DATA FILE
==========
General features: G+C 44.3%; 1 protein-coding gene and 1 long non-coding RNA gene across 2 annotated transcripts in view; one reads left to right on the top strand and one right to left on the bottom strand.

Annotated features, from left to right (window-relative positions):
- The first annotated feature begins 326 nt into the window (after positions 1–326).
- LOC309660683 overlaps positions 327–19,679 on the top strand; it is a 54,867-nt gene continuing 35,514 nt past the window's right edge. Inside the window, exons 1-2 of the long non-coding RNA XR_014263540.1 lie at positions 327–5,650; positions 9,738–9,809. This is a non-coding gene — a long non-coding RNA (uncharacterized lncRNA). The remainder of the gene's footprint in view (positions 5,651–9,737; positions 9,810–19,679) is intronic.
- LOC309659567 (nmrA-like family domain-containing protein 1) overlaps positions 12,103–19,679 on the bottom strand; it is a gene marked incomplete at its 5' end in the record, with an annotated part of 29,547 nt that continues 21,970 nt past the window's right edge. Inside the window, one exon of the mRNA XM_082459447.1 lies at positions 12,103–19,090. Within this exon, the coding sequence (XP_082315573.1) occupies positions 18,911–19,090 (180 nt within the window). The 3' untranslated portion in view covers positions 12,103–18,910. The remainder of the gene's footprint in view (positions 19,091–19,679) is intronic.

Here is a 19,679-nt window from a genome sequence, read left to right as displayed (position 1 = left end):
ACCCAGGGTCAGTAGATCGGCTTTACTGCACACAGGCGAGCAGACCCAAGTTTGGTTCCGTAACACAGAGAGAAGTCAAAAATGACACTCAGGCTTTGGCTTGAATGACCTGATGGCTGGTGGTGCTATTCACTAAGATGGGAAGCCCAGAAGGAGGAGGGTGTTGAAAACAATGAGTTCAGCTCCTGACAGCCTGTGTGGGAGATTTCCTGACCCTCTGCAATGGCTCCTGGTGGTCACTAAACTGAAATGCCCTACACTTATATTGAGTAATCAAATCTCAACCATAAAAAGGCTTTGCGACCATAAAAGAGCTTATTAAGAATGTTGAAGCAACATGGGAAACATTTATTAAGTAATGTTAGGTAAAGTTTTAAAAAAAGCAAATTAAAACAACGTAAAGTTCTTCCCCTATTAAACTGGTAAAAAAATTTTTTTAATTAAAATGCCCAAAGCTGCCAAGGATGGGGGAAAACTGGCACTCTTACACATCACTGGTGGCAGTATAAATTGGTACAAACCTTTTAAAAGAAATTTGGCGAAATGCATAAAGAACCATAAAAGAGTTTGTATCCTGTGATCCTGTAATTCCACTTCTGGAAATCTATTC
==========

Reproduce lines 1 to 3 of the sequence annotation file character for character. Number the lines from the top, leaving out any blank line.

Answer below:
General features: G+C 44.3%; 1 protein-coding gene and 1 long non-coding RNA gene across 2 annotated transcripts in view; one reads left to right on the top strand and one right to left on the bottom strand.

Annotated features, from left to right (window-relative positions):
- The first annotated feature begins 326 nt into the window (after positions 1–326).